By Sarah N. Lynch and Aruna Viswanatha
WASHINGTON, Dec 12 (Reuters) - U.S. Securities and Exchange
Commission Chair Mary Jo White says her team will not shy away
from high-stakes trials, and not just strike settlements with
wrongdoers, but a string of recent court setbacks shows she has
her work cut out for her.
On Tuesday, a federal judge in California rejected a
securities fraud case brought by the SEC and said the agency had
"not carried its burden of proof" against two former senior
executives at Basin Water Inc who were accused of fraudulently
boosting their company's revenue.
That defeat came one week after a Kansas jury cleared
Stephen Kovzan, an executive at technology company NIC Inc
. The SEC had accused him of concealing a payment of
more than $1.18 million used to fund perks for the then-CEO,
including vacations, clothing, houses, spa treatments and a
luxury car. But a jury disagreed and rejected all of the SEC's
The most high-profile defeat this year came in October, when
a Texas jury cleared billionaire Mark Cuban, owner of the
National Basketball Association's Dallas Mavericks, of
insider-trading charges brought by the SEC. After the verdict,
Cuban slammed the SEC attorneys who tried the case.
David Kornblau, a partner with Covington & Burling LLP, said
he thinks the SEC's hit-or-miss track record could improve if
the agency more carefully chooses which cases it brings.
"I think the issue is case selection, not the competence of
the SEC's trial lawyers," he said. "It is easy for Congress and
pundits to demand more aggressive SEC enforcement, but much
harder to prove fraud to a neutral judge or jury."
WHO'S AFRAID OF THE DEFENSE BAR?
While the SEC selected the cases long before White became
SEC chair earlier this year, two of the recent losses come less
than a month after she told a Washington legal audience that her
team is "ready to go up against the best of the white-collar
Her remarks addressed concerns that her new policy to seek
admissions from defendants in some circumstances would prompt
more of them to litigate cases rather than settle the charges.
Historically, the SEC has always settled far more cases than it
takes to trial.
White, a former federal prosecutor, is no stranger to the
courtroom, and experts said her background could help the SEC
better assess how a case might play in front of a jury.
"What you have now is a very, very, very experienced trial
lawyer as chair of the SEC, and you have never had that before,"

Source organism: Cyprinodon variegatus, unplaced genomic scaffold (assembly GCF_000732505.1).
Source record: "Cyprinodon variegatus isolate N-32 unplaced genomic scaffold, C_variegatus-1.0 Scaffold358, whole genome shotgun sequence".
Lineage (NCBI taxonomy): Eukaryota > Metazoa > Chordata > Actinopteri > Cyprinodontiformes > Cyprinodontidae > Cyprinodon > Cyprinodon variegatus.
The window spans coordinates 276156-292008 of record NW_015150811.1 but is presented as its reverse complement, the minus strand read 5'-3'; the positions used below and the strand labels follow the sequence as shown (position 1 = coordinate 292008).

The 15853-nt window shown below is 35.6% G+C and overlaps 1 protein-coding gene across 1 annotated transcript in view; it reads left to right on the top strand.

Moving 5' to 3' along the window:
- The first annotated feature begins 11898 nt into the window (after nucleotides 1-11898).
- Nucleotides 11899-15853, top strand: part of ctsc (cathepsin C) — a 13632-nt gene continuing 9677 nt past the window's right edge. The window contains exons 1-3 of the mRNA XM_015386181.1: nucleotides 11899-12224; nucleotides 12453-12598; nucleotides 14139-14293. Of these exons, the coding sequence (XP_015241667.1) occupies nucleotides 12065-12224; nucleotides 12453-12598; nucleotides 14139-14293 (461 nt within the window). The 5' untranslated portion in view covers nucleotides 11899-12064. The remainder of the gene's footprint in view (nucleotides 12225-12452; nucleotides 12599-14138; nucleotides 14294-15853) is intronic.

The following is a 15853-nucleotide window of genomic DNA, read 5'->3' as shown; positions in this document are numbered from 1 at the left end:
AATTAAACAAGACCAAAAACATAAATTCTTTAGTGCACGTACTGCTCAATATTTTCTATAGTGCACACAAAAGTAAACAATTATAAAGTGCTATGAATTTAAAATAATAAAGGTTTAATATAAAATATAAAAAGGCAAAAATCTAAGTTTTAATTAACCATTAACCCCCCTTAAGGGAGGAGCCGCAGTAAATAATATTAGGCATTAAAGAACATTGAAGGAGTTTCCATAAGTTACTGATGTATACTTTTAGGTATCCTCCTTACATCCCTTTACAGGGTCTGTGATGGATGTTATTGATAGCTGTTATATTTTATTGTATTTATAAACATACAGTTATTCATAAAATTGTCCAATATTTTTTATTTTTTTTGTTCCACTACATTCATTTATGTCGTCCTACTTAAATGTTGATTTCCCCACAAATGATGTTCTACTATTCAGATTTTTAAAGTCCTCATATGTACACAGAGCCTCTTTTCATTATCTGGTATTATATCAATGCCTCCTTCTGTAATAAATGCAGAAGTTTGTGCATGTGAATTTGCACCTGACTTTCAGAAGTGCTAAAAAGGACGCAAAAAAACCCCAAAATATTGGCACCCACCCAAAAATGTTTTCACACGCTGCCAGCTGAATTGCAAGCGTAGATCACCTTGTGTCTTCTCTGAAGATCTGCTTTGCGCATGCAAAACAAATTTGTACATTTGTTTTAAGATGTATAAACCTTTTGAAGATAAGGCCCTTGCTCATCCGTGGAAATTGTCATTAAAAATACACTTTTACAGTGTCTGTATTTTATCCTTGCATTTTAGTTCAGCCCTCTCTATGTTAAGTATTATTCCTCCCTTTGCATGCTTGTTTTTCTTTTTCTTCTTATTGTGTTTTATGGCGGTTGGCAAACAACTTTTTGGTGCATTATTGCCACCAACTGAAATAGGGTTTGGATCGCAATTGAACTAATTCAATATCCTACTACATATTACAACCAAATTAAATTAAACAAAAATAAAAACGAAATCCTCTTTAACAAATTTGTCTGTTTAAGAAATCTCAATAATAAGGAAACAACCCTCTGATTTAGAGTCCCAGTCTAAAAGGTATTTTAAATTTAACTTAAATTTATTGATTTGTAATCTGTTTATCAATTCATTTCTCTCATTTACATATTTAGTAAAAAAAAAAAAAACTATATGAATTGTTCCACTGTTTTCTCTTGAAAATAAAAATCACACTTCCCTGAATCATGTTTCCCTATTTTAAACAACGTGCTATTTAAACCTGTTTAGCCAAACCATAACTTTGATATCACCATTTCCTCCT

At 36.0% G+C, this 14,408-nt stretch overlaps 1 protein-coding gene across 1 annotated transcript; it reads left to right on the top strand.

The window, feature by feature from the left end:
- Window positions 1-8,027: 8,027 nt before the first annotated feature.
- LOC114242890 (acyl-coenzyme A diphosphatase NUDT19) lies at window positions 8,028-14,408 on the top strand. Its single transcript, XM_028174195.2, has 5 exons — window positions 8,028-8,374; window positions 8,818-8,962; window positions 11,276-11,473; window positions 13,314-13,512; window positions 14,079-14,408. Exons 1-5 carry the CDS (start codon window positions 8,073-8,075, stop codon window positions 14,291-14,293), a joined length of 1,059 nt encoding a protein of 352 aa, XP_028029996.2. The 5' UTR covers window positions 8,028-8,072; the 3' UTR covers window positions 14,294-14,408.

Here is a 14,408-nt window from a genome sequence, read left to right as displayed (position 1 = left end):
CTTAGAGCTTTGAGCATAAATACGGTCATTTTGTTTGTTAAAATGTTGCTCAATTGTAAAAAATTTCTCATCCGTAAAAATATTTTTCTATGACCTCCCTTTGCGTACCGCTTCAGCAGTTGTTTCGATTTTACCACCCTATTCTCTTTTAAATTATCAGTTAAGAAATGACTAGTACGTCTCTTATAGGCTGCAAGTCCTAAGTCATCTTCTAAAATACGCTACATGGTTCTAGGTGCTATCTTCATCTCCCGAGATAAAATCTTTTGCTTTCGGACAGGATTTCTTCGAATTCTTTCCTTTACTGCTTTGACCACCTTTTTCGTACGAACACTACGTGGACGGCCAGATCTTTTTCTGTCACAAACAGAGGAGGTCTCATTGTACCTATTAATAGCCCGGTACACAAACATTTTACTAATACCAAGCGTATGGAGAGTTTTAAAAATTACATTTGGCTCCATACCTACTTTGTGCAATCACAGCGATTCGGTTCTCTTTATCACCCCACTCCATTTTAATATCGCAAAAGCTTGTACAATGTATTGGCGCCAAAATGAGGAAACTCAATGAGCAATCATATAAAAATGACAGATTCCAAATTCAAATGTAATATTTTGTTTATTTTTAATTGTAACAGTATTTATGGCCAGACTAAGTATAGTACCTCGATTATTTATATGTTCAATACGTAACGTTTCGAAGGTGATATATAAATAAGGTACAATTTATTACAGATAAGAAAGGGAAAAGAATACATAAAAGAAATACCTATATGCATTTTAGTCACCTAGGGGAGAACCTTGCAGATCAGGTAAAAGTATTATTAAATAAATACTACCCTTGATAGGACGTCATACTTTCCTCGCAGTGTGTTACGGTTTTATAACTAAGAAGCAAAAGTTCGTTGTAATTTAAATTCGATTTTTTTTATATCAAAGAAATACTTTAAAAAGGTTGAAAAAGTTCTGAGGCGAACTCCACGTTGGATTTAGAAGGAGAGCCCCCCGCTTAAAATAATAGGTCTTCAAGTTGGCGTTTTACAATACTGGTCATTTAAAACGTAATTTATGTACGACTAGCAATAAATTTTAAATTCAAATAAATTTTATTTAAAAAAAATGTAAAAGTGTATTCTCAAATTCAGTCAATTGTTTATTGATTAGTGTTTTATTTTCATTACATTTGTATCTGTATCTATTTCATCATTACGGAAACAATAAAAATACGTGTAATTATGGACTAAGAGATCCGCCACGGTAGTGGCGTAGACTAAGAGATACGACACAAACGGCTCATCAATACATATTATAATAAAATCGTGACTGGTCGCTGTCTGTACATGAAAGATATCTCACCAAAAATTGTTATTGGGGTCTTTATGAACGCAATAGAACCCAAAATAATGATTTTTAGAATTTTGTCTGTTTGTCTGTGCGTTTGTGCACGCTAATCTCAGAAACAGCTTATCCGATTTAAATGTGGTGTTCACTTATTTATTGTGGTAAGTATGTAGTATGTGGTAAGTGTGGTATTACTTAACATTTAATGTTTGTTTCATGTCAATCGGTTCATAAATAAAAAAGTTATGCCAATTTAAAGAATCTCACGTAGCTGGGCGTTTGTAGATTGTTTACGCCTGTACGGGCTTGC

said Stephen Crimmins, a former SEC trial attorney who is now a
partner at K&L Gates.
He added that under White's watch, she may be more likely to
empower trial attorneys to weigh in before the SEC votes to
"They need to take greater account of how something will
play in front of a jury," he said.
In a sign the SEC is taking White's pledge seriously, it
recently filed a procurement request for a jury consulting
service to provide mock jury sessions to help the agency
determine the effectiveness of its arguments.
SEC spokesman John Nester said the SEC uses jury consultants
"when it's appropriate," and that this is not the first time the
SEC has used a mock jury.
STATISTICS NOT SO BAD
The SEC has won close to 80 percent of its cases before
juries, judges and SEC administrative law judges in the last
three fiscal years, SEC statistics show.
But a handful of high-profile losses in cases stemming from
the 2007-2009 financial crisis, including one against a
Citigroup Inc manager and one against the founder of the
Reserve Primary Fund, have left the SEC scrambling to defend its
mostly winning record.
The SEC did score a major victory in July when a jury found
former Goldman Sachs Vice President Fabrice "Fabulous
Fab" Tourre liable for fraud in connection with a failed
mortgage deal. It also won two lesser-known cases in connection
with offering frauds this fall, including one against financial
services firm AIC Inc and another involving a real estate fund
In the case from earlier this week, the SEC had alleged that
former Basin Chief Financial Officer Thomas Tekulve Jr and
former Chief Executive Peter Jensen intentionally misled
investors by using accounting techniques that fraudulently
boosted the company's revenue.
The judge said the SEC failed to present any direct evidence
to back up its claims.
"We're proud of our successful record in often difficult
cases on behalf of the investing public," an SEC spokeswoman
(Reporting by Sarah N. Lynch and Aruna Viswanatha; editing by